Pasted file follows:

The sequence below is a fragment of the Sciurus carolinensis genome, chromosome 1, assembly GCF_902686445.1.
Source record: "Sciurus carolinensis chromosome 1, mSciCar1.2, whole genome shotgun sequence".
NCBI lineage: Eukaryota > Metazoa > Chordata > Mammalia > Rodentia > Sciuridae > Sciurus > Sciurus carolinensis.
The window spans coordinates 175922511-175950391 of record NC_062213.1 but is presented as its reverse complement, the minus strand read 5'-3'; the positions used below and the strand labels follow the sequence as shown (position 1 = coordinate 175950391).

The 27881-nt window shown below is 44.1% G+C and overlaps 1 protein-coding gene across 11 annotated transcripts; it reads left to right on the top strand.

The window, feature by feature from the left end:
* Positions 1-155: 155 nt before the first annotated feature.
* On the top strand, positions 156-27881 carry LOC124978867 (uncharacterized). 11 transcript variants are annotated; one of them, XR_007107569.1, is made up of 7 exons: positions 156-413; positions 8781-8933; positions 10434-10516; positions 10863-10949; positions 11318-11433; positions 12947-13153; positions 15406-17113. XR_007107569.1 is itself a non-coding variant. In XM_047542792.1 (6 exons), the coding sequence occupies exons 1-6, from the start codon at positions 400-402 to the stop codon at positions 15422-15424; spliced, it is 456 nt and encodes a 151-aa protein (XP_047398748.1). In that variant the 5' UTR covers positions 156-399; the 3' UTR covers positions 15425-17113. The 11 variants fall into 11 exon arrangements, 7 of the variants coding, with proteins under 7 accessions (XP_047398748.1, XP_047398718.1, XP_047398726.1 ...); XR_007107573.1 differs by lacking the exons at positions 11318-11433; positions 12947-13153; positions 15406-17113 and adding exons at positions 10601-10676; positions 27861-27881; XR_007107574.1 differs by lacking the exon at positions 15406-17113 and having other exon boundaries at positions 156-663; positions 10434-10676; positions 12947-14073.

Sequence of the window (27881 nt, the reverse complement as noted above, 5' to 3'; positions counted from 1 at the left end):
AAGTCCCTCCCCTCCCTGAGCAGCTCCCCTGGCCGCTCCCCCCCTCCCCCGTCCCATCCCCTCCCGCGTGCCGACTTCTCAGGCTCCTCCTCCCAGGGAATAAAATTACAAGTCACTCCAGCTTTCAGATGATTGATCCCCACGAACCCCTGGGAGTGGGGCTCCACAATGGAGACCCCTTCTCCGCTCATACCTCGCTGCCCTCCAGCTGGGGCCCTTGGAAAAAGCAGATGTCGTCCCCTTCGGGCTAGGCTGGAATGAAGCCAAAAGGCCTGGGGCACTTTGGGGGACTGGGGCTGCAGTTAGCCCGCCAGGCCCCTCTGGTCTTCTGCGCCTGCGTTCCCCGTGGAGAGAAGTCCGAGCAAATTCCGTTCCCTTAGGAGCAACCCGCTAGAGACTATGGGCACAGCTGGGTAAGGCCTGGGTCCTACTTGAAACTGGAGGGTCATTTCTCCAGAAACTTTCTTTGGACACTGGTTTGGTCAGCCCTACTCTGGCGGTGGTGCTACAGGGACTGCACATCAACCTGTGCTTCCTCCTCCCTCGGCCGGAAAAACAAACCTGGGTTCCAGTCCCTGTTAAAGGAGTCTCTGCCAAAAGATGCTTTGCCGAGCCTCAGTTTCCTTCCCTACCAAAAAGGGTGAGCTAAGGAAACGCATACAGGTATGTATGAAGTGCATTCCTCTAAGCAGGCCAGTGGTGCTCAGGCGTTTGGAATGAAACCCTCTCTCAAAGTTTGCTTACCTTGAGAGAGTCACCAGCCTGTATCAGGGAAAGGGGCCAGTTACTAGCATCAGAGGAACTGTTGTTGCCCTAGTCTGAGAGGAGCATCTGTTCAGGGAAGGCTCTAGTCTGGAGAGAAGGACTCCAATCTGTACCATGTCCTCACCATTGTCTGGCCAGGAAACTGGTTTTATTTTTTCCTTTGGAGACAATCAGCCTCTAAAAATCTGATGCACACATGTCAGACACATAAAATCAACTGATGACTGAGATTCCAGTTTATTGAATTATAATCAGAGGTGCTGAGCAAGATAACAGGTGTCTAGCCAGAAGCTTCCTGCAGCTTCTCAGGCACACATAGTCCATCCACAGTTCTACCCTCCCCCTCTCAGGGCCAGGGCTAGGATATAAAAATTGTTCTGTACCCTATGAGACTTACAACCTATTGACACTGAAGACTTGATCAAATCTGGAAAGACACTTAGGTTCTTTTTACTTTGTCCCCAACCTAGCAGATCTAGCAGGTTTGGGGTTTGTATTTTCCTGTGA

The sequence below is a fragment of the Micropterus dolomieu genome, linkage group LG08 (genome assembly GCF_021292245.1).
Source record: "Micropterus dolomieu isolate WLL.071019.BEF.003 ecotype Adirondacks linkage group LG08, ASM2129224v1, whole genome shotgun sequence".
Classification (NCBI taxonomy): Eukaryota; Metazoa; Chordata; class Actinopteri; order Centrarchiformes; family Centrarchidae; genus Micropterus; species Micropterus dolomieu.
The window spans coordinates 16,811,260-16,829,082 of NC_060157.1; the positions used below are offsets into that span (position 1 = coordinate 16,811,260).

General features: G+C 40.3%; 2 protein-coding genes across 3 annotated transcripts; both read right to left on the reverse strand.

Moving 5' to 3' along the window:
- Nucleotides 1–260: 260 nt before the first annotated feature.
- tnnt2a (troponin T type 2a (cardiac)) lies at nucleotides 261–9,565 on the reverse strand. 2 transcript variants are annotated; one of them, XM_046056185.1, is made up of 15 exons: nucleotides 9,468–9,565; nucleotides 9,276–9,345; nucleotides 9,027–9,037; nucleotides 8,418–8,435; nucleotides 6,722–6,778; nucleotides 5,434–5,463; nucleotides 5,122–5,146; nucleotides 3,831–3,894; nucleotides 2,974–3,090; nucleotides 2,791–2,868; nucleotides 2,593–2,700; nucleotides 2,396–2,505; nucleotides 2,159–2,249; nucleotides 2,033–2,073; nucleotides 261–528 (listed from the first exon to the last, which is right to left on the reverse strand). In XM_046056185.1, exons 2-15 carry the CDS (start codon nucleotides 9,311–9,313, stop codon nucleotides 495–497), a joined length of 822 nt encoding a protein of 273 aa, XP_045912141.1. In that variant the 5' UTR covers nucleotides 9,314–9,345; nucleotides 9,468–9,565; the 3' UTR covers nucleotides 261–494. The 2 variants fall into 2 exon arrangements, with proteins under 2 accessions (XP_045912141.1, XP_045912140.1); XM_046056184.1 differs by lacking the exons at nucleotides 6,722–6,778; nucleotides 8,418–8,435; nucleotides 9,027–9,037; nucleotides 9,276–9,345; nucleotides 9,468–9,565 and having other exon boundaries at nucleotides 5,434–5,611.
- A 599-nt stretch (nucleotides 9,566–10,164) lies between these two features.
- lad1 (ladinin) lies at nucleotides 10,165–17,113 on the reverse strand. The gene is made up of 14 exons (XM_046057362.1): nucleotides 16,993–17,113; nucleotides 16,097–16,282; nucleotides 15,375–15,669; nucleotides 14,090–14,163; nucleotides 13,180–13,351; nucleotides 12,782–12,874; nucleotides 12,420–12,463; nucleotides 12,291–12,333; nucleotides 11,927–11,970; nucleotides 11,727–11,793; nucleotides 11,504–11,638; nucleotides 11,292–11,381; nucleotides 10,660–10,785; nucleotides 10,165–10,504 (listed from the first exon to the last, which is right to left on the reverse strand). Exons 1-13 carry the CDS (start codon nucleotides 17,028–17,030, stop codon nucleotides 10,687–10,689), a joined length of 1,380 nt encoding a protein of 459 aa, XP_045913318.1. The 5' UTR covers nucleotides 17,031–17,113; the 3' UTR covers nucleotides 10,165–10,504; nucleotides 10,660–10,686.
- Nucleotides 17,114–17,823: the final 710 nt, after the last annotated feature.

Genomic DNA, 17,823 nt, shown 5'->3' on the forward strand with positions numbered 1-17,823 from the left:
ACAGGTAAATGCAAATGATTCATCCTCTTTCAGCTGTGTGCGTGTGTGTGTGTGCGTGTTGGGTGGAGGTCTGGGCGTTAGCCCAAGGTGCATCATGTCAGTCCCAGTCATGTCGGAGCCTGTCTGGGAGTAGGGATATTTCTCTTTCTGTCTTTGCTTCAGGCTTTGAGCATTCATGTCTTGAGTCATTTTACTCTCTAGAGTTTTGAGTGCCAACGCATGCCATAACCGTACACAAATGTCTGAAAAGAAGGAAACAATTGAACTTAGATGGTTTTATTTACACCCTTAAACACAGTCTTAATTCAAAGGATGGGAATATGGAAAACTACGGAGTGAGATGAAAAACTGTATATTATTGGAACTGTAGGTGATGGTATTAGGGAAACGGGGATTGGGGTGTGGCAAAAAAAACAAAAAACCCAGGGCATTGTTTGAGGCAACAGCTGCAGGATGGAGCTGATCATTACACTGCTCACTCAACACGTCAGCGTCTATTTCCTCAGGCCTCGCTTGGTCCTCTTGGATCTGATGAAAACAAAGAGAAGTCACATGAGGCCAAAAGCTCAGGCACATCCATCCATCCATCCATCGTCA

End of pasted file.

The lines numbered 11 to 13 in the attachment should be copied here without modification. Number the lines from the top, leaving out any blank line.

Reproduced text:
The sequence below is a fragment of the Micropterus dolomieu genome, linkage group LG08 (genome assembly GCF_021292245.1).
Source record: "Micropterus dolomieu isolate WLL.071019.BEF.003 ecotype Adirondacks linkage group LG08, ASM2129224v1, whole genome shotgun sequence".
Classification (NCBI taxonomy): Eukaryota; Metazoa; Chordata; class Actinopteri; order Centrarchiformes; family Centrarchidae; genus Micropterus; species Micropterus dolomieu.